Nantucket’s English settlers, who first disembarked on the island in 1659, had been mindful of the sea’s dangers. They had hoped to earn their livelihoods not as fishermen but as farmers and shepherds on this grassy isle dotted with ponds, where no wolves preyed. But as the burgeoning livestock herds, combined with the increasing number of farms, threatened to transform the island into a windblown wasteland, Nantucketers inevitably turned seaward.

Every autumn, hundreds of right whales converged to the south of the island and remained until the early spring. Right whales—so named because they were “the right whale to kill”—grazed the waters off Nantucket as if they were seagoing cattle, straining the nutrient-rich surface of the ocean through the bushy plates of baleen in their perpetually grinning mouths. While English settlers at Cape Cod and eastern Long Island had already been pursuing right whales for decades, no one on Nantucket had summoned the courage to set out in boats and hunt the whales. Instead they left the harvesting of whales that washed ashore (known as drift whales) to the Wampanoag.

Around 1690, a group of Nantucketers was gathered on a hill overlooking the ocean where some whales were spouting and frolicking. One of the islanders nodded toward the whales and ocean beyond. “There,” he said, “is a green pasture where our children’s

grandchildren will go for bread.” In fulfillment of the prophecy, a Cape Codder, one Ichabod Paddock, was subsequently lured across Nantucket Sound to instruct the islanders in the art of killing whales.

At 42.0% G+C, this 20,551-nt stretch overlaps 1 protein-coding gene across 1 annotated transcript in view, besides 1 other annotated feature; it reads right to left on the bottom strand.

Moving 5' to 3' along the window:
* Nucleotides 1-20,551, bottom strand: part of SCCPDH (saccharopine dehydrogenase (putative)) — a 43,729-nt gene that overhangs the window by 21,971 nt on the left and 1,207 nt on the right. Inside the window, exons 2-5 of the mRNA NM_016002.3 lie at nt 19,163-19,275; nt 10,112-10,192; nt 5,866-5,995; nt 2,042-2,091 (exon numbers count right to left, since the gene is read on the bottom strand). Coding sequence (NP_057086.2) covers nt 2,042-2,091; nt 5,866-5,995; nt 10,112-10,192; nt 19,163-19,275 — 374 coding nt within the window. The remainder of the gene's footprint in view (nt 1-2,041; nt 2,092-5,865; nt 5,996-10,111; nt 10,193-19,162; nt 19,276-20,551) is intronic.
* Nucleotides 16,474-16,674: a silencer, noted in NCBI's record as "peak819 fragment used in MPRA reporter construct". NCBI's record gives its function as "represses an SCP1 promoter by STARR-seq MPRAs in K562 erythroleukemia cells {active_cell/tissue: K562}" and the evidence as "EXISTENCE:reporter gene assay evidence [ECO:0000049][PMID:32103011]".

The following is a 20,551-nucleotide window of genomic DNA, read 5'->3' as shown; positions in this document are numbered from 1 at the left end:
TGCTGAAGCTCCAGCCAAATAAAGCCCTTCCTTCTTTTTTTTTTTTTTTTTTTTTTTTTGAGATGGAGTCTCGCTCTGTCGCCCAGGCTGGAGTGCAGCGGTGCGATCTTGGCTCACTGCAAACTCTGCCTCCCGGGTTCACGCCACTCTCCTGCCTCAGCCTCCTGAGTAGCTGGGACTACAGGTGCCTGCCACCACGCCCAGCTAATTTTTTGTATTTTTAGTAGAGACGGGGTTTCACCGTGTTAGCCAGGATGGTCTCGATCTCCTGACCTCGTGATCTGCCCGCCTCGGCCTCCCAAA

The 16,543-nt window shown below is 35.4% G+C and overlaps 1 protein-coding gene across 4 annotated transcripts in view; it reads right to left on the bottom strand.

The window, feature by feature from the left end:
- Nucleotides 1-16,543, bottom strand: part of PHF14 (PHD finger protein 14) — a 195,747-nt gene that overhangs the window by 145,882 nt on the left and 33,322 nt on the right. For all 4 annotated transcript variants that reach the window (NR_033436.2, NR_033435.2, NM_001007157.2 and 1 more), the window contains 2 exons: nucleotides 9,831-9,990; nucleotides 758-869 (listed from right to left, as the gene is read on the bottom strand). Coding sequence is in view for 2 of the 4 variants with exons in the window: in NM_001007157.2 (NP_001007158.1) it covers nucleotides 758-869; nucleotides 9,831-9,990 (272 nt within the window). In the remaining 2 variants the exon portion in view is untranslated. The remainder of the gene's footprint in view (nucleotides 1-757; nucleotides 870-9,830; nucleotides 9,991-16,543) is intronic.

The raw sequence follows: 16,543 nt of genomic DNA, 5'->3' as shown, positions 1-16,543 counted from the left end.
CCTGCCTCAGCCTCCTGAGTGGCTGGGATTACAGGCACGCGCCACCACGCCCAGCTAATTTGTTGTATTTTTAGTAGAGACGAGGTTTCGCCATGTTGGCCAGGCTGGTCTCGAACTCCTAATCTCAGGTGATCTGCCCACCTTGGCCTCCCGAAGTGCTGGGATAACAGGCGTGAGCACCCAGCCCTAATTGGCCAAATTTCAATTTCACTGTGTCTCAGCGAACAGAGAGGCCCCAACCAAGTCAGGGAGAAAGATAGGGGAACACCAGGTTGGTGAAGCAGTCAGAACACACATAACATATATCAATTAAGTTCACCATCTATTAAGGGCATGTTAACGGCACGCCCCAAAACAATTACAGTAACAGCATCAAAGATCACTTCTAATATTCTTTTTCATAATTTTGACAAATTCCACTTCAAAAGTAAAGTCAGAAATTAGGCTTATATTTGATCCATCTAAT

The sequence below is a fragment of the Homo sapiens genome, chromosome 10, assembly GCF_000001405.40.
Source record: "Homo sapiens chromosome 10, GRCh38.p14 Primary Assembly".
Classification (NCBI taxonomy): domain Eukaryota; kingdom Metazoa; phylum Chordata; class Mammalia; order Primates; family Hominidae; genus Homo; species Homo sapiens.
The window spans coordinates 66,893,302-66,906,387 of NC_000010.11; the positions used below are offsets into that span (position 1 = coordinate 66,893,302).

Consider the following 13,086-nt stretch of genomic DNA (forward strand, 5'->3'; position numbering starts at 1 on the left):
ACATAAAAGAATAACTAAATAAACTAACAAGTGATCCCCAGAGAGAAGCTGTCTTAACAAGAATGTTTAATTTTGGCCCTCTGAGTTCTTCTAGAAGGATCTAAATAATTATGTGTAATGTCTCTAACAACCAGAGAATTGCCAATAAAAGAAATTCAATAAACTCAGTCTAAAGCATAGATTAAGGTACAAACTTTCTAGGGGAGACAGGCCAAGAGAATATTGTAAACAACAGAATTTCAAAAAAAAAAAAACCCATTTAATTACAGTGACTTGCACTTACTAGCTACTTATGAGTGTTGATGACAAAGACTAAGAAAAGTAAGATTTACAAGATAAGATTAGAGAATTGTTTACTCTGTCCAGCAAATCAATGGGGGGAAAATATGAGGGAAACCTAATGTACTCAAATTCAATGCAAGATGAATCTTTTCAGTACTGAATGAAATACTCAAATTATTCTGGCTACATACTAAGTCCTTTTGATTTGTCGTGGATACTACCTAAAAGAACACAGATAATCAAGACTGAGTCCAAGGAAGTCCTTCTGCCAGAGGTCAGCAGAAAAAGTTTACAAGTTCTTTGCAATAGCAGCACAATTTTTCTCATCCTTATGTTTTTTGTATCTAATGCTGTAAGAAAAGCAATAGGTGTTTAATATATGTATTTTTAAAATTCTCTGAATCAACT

Their first boats were only 20 feet long, launched from beaches along the island’s south shore. Typically a whaleboat’s crew comprised five Wampanoag oarsmen, with a single white Nantucketer at the steering oar. Once they’d dispatched the whale, they towed it back to the beach, where they sliced out the blubber and boiled it into oil. By the beginning of the 18th century, English Nantucketers had introduced a system of debt servitude that provided a steady supply of Wampanoag labor. Without the native inhabitants, who outnumbered Nantucket’s white population well into the 1720s, the island would never have become a prosperous whaling port.

In 1712, a Captain Hussey, cruising in his little boat for right whales along Nantucket’s south shore, was pushed out to sea in a fierce northerly gale. Many miles out, he glimpsed several whales of an unfamiliar type. This whale’s spout arched forward, unlike a right whale’s vertical spout. In spite of the high winds and rough seas, Hussey managed to harpoon and kill one of the whales, its blood and oil calming the waves in nearly biblical fashion. This creature, Hussey quickly perceived, was a sperm whale, one of which had washed up on the island’s southwest shore a few years earlier. Not only was the oil derived from the sperm whale’s blubber far superior to that of the right whale, providing a brighter and cleaner-burning light, but its block-shaped head contained a vast reservoir of even better oil, called spermaceti, that could simply be ladled into an awaiting cask. (It was spermaceti’s resemblance to seminal fluid that gave rise to the sperm whale’s name.) The sperm whale might have been faster and more aggressive than the right whale, but it was a far more lucrative target. With no other source of livelihood, Nantucketers dedicated themselves to the single-minded pursuit of the sperm whale, and they soon surpassed their whaling rivals on the mainland and Long Island.